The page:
FLORENCE — Using technology to create connections was the pervasive theme of the second Shoals Big Idea competition Thursday night.
The community category winner brought together two farmers and a web developer with the goal of connecting consumers with locally grown foods through a smartphone app that allows farmers to input available products and send alerts to consumers.
Jason Strayhorn, of Hog on the Range, and Hope Lowery, of Cottonwood Farm, teamed with tech developer Brian Williams to solve the supply chain disconnect between consumers who want locally sourced foods and farmers.
“The problem is most farmers, like myself, are really good farmers and really good at raising hogs and stuff like that, but the problem is we are not sales people and we are not marketers,” Strayhorn said. “People need to know what we have available and where you can actually get it.”
The app would close that gap by providing a routine update of products and allow consumers to purchase products using the app and set up a pick up time that works for both sides.
“You’re going to get better quality food,” Strayhorn said. “Hopefully we are going to be able to get better prices for our farmers so they can continue doing what they do and (consumers) will have reliable information about what is available every single week.”
UNA student Isabella Roland did not look far to find a problem she could solve using technology. Roland pitched “smart parking” to solve the parking congestion at UNA. She said most UNA students who commute to campus drive the same circuit to look for parking spots.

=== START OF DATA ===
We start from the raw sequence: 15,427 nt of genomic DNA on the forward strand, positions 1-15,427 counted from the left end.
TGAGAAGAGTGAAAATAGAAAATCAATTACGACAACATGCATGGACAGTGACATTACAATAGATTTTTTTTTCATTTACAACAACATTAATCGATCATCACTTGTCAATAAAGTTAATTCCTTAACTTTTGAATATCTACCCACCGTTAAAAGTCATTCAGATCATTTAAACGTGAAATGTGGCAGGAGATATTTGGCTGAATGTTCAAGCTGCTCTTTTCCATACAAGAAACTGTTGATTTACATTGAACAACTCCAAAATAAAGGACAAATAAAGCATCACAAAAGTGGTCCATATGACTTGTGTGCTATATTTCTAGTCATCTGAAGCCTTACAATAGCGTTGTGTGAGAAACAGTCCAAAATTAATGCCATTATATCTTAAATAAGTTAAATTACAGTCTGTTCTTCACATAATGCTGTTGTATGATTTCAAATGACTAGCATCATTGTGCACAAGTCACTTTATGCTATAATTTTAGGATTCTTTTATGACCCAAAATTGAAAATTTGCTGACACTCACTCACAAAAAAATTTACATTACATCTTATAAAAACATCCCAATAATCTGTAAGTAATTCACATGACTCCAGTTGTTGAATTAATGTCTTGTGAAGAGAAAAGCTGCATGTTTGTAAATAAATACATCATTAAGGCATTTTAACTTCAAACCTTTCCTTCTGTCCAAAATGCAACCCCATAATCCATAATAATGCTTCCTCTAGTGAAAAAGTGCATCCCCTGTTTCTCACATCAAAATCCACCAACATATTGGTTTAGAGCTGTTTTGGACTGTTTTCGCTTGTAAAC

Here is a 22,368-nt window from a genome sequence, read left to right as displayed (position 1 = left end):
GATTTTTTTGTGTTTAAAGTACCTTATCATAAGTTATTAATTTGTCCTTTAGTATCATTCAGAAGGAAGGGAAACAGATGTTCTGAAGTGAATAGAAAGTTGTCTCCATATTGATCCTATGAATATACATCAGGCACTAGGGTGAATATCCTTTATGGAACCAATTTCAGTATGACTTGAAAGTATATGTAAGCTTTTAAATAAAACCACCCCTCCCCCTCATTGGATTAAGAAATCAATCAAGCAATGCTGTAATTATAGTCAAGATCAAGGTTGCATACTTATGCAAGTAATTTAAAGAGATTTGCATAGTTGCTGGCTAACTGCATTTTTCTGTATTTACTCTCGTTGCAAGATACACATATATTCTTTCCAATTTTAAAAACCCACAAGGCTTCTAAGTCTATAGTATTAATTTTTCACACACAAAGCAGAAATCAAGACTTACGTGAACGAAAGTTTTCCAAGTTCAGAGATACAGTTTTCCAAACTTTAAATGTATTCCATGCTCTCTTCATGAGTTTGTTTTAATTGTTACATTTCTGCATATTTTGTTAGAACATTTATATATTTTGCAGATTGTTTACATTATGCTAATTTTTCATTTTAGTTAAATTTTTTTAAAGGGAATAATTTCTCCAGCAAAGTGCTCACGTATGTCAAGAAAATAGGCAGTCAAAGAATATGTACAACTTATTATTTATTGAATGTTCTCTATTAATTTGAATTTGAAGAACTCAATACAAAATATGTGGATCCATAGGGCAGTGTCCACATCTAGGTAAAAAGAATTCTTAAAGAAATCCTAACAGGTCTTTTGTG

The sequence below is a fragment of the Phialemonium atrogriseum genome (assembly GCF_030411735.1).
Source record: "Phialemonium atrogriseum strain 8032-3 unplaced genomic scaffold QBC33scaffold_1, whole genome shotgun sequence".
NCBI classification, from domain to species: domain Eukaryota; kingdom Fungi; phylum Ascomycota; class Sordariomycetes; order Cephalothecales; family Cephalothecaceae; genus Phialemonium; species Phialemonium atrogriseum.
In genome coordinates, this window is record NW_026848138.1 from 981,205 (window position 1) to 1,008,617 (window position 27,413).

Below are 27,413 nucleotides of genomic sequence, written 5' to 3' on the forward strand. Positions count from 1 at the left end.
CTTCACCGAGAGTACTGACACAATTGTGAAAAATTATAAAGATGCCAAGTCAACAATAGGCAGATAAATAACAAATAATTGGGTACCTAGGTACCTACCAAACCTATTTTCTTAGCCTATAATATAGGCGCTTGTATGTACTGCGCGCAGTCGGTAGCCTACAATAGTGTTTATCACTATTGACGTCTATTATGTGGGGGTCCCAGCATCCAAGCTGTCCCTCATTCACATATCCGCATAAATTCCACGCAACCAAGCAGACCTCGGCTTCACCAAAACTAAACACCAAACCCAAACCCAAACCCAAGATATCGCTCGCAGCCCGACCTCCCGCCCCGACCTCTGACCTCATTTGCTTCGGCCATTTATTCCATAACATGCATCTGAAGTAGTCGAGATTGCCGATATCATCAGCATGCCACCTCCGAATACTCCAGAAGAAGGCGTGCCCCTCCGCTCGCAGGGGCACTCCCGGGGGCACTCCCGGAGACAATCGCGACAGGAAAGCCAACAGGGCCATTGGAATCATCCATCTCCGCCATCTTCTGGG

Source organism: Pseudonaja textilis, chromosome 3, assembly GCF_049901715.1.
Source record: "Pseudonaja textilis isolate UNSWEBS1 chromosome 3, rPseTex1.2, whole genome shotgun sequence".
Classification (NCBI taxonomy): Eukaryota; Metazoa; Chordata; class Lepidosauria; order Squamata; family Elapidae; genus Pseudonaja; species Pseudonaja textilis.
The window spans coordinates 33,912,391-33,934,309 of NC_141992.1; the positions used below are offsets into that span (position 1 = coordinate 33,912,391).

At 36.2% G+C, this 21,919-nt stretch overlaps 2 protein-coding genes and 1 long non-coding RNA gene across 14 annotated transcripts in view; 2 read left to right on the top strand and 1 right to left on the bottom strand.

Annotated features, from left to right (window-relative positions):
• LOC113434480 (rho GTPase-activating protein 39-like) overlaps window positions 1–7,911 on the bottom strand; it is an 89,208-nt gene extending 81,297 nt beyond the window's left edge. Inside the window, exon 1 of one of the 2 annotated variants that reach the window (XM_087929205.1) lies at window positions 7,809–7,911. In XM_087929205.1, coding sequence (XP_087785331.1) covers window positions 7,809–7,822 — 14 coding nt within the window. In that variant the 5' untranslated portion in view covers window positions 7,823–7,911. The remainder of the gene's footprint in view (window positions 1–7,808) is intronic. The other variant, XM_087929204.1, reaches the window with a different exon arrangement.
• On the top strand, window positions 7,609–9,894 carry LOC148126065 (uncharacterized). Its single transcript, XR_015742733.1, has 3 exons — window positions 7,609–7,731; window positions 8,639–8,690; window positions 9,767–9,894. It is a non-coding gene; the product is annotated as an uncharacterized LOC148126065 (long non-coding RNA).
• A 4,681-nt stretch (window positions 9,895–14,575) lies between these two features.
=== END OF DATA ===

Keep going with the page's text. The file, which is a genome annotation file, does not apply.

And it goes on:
Smart parking would involve a sensor in parking spots that detects when a vehicle is present and transmit the location to an app. Drivers could use the app to locate available parking spots.
Roland said the app would provide a continuous stream of parking data the university could use to make improvements to the parking system.
“I think we could implement it at the university first, but it does have value in downtown, too,” Roland said.
The winner in the middle school and high school category went to the event’s youngest participant. Ben Hillis, a fifth-grader at Hibbett Middle School, said Florence needs a group of electric bikes that can be rented for a small fee and used to tour and move about the city.
Hillis suggested to start with 20 bikes with lithium batteries at two solar-powered docking stations to ease traffic and parking congestion, promote healthy living and provide a new way for locals and visitors to see Florence.
The competition gives innovators and entrepreneurs the platform to pitch ideas that could transform the Shoals into a digital technology hub.
Brandon Gillis, co-owner of Florence-based start up PartCycle, said now is a pivotal point in digital innovation.
Gillis said the need for highly trained and skilled tech savvy workers is outpacing the availability of those workers and said the Shoals needs to take advantage of that disparity to train, recruit and support that segment of the workforce.
Gillis said in the coming year towns will be separated into those that in 2015 and 2016 took advantage of the rise of digital innovation and those that didn’t.